I am a retired Army Ranger. I grew up on a cattle ranch. I have been shooting and handloading for almost all of my life. I would be willing to bet I am hell of lot more competant with a firearm than most. My pot smoking in the evening time has nothing to do with that. No more so than when most of the rest of you have a few drinks at dinner. It is not like you become a lunatic because you are intoxicated. The problem is that unlike alcohol there is no way to tell if you are currently under the influence of marijuana or the metabolites are just in your system. Cool, though go ahead and make a lump assesment of people who smoke marijuana. Assume all of us are hippy dippy white trash. Make sure to kiss my Ranger ass on veteran’s day just like always. Stupid

      1. avatar Snatchums says:

        The concept of assuming all weed users are irresponsible burnouts is THE SAME FUCKING THING as anti-gun people labeling all gun owners as unstable mass murderers waiting to happen.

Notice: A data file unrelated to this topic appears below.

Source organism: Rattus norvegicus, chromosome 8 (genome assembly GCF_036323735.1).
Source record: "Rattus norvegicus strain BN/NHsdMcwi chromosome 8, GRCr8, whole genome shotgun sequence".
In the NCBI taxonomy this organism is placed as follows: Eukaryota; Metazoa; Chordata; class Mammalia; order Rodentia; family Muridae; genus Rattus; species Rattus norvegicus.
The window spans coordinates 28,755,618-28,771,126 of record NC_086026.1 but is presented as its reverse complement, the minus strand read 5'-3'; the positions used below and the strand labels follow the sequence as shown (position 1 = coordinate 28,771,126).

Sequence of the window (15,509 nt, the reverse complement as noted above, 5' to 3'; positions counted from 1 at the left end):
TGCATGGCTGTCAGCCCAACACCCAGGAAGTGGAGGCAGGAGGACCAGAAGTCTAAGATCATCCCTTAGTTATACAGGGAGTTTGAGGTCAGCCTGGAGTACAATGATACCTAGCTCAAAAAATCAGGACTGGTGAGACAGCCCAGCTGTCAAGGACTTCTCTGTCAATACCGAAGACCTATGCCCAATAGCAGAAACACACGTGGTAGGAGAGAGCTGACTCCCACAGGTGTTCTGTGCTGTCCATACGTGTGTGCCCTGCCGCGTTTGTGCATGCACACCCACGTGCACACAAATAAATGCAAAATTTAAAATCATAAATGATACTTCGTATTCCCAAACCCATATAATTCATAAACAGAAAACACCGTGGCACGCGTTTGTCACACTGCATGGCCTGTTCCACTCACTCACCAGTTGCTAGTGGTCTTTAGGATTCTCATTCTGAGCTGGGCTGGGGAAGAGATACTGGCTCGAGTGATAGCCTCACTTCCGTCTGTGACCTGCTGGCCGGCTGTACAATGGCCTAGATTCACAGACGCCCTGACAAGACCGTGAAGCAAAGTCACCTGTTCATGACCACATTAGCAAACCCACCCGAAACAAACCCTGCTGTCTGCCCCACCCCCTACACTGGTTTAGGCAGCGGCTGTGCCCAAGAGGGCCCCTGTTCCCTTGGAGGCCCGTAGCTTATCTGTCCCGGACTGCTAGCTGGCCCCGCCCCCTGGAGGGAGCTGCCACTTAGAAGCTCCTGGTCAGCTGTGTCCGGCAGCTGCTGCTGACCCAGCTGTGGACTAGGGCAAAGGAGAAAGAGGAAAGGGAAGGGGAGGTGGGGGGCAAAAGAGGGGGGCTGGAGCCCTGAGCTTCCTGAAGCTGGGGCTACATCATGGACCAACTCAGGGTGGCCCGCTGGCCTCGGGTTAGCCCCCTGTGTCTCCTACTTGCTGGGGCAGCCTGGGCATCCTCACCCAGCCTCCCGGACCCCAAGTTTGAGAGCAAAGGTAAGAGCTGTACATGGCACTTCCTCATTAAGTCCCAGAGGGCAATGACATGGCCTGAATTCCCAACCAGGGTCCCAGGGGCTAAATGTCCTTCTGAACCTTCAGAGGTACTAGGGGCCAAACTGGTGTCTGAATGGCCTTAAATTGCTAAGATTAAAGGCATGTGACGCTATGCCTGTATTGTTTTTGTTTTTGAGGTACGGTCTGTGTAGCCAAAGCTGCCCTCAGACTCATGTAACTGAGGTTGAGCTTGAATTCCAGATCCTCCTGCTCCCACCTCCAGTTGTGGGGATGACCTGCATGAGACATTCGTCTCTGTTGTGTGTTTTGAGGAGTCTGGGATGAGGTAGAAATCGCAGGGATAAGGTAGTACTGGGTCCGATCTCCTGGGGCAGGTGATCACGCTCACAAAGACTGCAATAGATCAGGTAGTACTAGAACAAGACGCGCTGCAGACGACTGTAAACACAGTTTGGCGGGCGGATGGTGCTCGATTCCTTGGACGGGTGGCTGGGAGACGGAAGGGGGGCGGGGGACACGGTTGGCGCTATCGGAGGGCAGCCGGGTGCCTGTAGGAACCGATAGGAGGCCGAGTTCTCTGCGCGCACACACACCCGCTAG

1. avatar LarryinTX says:

          The *right* has been feeding us that swill, with the help/enforcement of the government, BS about “gateway drug” etc. I’ve never used it, so I should just leave the question to the experts, like our last 3 presidents, except politics. We need to pass “Darwin’s Law”, repealing all drug laws and releasing all inmates serving time for selling or possessing drugs of any kind, presto, the budget is balanced and the tax cut is assured. The losers will weed themselves out without our interference.

      2. avatar Manse Jolly says:

        ..And the fact that pharmacy medication has an effect on your liver. Doesn’t matter what it is. From Tylenol to Oxicoton it’s going to hit your liver.

        Whereas, Pot is a better alternative IMO especially for chronic pain management.

        YMMV.

      3. avatar Horacemann says:

        Medicinal weed does not necessarily produce a high. If thc, the part of marijuana that gets people high, is removed there is, of course, no high. Thc is not always necessary for medicinal marijuana to do its work. Depends on the malady it is being used for. Chris from ky is an idiot who should do some research before opening his stupid pie hole.